During the home buying process, an appraiser visits the property to ascertain its value. This is for the protection of the buyer and the lender who is backing the loan. The Federal Housing Administration takes a risk on buyers who invest with low down payments and must assure their lenders that the property is a viable investment. The FHA appraisers evaluate properties, verifying that they meet specific minimum property standards. Interior inspections include the kitchen, where its age, upgrades, systems and the condition of the appliances are evaluated. The absence of appliances won't cause a home to fail the inspection.
Purpose of Inspection
The general inspection performed by an FHA-authorized inspector ensures that the house is worth its purchase price. The size of the house, its location, the exterior and interior are evaluated. The condition of the home is also noted, and flaws that may lead to it being uninhabitable or dangerous are disclosed. While the kitchen inspection is general, the systems that operate kitchen appliances are thoroughly examined.
A home must have water and electricity for an FHA inspector to perform his analysis of the systems. If a stove, refrigerator and dishwasher convey, they’ll be tested and must be in working order. Hot water coming out of the kitchen sink spigot indicates that the water is turned on and the water heater is working. An electric or gas stove is also checked that it’s in working order, and the area under the sink is examined for leaks. When the appliances are not present, and are not included in the sale, the inspector verifies that the electric, gas and water points are working.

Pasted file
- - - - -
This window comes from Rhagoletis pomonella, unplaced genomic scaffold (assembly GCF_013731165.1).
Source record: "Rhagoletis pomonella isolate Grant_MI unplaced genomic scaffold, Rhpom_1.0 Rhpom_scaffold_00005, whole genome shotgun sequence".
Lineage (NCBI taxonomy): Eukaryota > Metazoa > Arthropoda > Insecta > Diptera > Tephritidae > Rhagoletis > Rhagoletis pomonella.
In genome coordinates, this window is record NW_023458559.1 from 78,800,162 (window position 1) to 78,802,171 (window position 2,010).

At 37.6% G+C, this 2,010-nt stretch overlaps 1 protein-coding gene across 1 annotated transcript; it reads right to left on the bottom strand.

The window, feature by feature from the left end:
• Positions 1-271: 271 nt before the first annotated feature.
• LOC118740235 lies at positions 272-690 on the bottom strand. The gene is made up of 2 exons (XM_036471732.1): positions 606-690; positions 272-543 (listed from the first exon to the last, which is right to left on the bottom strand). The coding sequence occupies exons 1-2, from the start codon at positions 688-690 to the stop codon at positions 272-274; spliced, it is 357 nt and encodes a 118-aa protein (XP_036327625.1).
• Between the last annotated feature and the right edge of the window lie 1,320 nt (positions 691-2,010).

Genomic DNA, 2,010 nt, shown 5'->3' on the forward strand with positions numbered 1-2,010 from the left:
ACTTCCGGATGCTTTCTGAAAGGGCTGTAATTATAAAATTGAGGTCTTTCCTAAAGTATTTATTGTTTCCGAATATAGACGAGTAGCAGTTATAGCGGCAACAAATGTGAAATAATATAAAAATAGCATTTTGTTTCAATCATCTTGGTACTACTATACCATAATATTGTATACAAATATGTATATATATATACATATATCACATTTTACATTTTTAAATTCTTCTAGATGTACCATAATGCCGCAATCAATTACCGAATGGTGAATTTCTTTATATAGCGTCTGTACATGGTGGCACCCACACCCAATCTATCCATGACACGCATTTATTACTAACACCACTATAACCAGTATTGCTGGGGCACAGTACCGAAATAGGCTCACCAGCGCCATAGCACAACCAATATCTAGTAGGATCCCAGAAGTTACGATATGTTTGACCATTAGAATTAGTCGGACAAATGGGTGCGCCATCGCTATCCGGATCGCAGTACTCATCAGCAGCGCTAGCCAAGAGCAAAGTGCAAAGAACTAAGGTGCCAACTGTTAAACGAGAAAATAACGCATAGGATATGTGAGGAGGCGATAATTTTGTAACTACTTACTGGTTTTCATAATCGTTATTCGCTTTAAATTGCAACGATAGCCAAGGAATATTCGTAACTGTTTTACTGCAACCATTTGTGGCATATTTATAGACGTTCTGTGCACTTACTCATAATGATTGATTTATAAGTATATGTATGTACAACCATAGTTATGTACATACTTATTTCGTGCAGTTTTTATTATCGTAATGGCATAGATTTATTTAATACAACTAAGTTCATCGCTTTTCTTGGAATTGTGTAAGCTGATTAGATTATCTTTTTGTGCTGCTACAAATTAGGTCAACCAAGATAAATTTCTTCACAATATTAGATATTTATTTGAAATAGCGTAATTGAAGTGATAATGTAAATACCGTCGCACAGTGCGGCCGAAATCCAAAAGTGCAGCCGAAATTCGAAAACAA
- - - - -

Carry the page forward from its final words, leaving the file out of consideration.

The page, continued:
Absence of Appliances
When appliances are missing from a kitchen, the FHA inspector notes it. All states have different standards for the inspectors and while appliances are not required to be present in all localities, their absence lowers the value of the home. Dated appliances also devaluate a property.
If a failed inspection is the cause of your loan denial, you have choices: back out of the contract, have the owner fix the problems or do the work yourself. A kitchen without counter tops, flooring, holes in the walls, exposed electrical and even a missing sink can be repaired at a minimum cost. Do the work and invite the inspector to come out again and reappraise. Once you close, install the appliances that appeal to your lifestyle and budget.
Jann Seal is published in magazines throughout the country and is noted for her design and decor articles and celebrity *in-home* interviews. An English degree from the University of Maryland and extensive travels and relocations to other countries have added to her decorating insight.